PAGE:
There is, as far as I know, no strong evaluative framework in place to assess the effects of the Change4Life initiatives, which is one of the main criticisms that have been waged against this entire approach. Clearly, given that is is taxayers money paying for these initiatives, and given that public sector finances are now very tight, the initiatives should be subjected to proper evaluation. However, even if activity levels are shown to increase over the coming years, there is always likely to be an attribution problem in this area, as many other factors are likely to affect people's activity levels, both positively (e.g. development of green spaces) and negatively (e.g. perceptions of crime). There is also the added complication of a looming general election, with the government perhaps keen to roll out 'populist' initiatives at this time, and then worry about their effects if they are re-elected (which currently seems unlikely).
As far as I am aware, there are no reported outcomes to observe from these initiatives, and, as indicated above, I'm not sure if there ever will be (however, the government does claim that the free swimming policy for the young and the elderly has subsantially increased the number of people going to swimming pools). That said, one could counter the concern that these things are not properly assessed by arguing, probably quite legitimately, that some things may be worth doing even if their impact is not (and sometimes cannot be) measured. However, these particular initiatives shopuld perhaps be better assessed for the sustainability of their effect on activity, and for their eventual effects (if any) on health.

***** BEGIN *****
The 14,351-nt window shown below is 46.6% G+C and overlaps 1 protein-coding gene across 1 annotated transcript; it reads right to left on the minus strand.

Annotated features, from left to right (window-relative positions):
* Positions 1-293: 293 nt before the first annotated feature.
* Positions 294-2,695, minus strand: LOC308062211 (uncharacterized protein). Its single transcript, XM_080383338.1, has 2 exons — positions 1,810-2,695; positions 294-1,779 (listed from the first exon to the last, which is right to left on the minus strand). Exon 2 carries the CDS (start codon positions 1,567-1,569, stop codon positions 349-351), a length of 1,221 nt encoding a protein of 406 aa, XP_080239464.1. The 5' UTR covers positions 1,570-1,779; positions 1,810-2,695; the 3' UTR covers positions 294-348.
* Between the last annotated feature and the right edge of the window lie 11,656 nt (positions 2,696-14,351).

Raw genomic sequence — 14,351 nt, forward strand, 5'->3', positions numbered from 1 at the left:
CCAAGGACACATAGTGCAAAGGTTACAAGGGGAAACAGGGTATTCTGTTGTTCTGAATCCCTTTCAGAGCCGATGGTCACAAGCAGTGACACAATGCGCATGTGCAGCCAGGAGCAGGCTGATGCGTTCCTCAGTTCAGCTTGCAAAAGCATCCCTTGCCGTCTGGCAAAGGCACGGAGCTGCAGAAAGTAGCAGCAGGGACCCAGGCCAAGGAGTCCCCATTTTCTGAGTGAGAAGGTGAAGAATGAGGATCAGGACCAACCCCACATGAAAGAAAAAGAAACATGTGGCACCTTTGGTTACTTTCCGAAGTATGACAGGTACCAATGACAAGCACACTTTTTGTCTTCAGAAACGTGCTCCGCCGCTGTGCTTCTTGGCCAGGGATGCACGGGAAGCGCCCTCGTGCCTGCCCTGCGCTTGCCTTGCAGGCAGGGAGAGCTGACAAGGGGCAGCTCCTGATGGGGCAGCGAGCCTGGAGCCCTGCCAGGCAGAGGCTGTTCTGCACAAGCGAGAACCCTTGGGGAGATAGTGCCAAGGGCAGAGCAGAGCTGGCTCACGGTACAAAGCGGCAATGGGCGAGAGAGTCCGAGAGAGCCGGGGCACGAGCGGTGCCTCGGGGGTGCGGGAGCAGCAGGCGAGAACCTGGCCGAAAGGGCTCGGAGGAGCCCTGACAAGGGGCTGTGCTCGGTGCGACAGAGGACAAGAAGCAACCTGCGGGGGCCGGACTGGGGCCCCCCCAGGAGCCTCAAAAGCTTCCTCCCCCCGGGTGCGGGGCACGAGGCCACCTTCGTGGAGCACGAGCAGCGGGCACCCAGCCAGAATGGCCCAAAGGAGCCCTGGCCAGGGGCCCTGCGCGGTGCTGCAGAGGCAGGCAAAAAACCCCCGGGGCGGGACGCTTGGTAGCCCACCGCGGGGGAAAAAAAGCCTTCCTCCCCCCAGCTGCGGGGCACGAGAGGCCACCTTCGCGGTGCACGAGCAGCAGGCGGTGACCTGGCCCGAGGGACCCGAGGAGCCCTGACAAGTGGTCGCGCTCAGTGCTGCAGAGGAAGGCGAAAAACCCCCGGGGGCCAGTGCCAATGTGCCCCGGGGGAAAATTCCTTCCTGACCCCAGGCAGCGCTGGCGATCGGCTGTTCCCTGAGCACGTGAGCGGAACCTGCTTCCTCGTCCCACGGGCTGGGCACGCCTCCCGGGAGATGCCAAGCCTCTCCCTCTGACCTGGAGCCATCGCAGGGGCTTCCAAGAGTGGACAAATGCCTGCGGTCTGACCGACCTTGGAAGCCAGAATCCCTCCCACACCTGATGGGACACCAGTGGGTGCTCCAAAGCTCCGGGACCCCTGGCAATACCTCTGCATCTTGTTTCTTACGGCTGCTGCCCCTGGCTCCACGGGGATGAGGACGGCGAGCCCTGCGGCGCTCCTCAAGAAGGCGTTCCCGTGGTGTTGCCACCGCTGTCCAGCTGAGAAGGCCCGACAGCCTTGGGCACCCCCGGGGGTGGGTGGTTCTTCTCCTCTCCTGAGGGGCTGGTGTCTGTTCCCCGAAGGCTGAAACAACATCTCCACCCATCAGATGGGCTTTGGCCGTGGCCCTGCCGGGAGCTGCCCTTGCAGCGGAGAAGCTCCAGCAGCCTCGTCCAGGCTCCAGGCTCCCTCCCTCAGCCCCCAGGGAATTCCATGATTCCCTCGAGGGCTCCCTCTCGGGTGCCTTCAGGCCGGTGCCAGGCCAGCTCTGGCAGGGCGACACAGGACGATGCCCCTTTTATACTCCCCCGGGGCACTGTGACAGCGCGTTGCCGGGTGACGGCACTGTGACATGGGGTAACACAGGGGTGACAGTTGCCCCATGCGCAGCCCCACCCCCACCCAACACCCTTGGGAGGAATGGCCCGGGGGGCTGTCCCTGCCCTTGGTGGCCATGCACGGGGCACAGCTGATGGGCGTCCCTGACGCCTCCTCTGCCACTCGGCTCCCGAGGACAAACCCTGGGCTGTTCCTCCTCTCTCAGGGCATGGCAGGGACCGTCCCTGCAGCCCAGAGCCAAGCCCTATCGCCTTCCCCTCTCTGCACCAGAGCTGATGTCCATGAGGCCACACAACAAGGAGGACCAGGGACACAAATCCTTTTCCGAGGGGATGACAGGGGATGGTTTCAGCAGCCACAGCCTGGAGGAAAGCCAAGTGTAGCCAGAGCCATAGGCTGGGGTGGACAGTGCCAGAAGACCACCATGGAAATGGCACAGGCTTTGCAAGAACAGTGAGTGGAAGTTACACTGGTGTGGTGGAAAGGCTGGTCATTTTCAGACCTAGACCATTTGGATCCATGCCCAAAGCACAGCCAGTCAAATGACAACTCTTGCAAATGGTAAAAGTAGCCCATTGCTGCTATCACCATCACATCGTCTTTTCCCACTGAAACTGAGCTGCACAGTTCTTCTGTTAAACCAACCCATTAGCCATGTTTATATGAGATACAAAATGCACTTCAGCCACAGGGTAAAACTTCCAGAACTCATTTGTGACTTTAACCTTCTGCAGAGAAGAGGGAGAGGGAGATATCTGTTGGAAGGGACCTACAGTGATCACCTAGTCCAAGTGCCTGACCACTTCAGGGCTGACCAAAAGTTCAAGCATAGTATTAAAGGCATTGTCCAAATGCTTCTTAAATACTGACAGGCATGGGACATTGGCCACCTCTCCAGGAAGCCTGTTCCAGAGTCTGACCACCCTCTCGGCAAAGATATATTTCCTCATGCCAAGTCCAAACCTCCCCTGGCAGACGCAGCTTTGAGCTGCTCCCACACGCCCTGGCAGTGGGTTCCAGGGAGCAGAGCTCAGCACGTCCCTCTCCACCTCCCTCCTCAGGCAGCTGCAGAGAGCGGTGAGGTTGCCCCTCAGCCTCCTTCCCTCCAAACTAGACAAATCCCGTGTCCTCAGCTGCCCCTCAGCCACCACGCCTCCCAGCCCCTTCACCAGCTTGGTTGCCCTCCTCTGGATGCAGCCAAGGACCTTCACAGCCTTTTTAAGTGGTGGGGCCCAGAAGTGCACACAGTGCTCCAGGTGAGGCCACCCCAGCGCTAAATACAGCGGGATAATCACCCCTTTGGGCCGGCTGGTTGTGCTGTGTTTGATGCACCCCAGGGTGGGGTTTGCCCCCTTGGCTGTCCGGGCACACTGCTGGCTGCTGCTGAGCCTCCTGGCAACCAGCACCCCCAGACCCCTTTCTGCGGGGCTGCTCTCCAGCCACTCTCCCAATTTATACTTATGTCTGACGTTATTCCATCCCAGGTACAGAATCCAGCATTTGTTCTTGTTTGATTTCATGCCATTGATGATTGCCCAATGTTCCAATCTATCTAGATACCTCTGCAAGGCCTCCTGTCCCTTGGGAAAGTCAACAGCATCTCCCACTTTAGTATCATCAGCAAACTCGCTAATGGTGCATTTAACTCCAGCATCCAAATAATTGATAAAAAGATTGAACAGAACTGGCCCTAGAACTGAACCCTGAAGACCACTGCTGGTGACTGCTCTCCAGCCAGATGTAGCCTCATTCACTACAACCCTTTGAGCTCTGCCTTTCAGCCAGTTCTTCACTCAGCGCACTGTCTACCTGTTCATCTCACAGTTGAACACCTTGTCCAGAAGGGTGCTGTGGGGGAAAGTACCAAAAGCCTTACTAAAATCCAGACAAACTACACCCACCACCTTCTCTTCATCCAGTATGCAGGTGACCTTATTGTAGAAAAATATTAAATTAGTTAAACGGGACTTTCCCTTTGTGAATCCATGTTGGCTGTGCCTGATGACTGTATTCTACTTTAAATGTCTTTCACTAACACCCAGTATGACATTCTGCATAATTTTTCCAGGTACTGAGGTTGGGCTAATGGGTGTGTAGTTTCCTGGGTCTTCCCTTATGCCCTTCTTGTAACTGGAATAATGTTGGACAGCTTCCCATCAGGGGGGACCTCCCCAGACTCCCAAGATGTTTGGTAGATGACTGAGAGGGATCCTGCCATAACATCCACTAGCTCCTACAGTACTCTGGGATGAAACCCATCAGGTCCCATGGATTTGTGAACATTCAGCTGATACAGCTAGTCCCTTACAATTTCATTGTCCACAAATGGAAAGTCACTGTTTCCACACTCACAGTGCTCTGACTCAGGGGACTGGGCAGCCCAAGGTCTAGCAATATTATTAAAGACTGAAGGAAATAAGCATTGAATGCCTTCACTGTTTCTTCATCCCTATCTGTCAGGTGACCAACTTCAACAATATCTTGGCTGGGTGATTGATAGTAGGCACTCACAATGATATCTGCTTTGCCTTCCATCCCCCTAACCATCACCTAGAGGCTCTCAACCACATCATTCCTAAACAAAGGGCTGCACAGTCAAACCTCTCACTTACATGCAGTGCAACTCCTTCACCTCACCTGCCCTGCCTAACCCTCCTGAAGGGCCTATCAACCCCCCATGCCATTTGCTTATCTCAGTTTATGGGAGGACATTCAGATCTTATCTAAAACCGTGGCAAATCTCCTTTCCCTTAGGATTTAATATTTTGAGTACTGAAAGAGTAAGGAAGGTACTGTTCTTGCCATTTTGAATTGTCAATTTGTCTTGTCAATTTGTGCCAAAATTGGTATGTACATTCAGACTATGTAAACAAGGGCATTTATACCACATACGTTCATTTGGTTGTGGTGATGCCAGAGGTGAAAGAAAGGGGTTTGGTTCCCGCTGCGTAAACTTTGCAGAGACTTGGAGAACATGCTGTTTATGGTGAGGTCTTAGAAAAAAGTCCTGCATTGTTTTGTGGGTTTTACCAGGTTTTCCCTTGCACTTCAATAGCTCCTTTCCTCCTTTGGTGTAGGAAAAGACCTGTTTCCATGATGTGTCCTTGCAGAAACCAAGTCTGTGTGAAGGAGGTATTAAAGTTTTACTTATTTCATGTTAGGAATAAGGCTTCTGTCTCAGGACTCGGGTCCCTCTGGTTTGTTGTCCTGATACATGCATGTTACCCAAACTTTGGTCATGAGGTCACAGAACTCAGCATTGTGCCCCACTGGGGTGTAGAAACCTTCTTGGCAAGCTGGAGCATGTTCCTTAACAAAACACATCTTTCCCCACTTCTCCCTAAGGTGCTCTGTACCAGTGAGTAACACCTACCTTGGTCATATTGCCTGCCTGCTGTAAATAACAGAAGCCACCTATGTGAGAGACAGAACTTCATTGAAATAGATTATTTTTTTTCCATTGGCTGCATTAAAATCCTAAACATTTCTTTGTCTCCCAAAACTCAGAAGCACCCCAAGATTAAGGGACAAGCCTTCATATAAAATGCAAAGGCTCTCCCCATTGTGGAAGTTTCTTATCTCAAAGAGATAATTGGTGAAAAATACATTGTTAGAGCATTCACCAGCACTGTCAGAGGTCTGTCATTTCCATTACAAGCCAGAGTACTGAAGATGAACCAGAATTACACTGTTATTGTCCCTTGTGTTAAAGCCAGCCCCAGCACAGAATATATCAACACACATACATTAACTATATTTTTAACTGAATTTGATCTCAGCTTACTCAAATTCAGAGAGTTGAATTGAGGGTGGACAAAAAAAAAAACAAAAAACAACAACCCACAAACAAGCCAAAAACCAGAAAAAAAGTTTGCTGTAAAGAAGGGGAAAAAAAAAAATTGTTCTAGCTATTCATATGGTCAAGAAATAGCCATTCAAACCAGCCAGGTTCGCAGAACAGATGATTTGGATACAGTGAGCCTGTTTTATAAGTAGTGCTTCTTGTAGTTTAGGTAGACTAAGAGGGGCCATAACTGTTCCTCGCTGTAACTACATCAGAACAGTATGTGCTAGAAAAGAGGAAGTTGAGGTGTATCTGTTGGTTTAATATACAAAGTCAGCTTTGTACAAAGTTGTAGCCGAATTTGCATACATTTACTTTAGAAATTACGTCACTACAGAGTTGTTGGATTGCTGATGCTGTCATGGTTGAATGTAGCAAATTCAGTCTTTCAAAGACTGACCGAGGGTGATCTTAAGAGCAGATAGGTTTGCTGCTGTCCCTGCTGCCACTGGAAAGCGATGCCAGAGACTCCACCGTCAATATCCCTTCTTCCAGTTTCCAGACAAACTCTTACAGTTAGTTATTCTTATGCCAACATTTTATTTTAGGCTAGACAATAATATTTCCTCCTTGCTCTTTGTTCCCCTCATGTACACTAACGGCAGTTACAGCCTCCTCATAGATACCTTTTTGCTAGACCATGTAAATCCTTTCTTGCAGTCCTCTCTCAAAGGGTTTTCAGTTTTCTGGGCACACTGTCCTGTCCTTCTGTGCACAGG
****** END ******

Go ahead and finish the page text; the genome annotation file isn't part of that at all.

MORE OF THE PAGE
|Qualität||kaum Einfluss||starker Einfluss|
|Gerechtigkeit||System weniger gerecht||System gerechter|
|Kosteneffizienz||sehr gering||sehr hoch|
I don't know the outcomes of the policy (and neither does anyone else), so I cannot comment on whether it is equitable or efficient. The middle classes are traditionally more adept at taking advantage of health promotion messages, and therefore the policy may even widen disparities in health in the long term. Clearly, the target for these initiatives is not the health care services per se, and therefore the quality of health care is unlikely to be affected.
|Developments in libertarian paternalism|
Process Stages: Umsetzung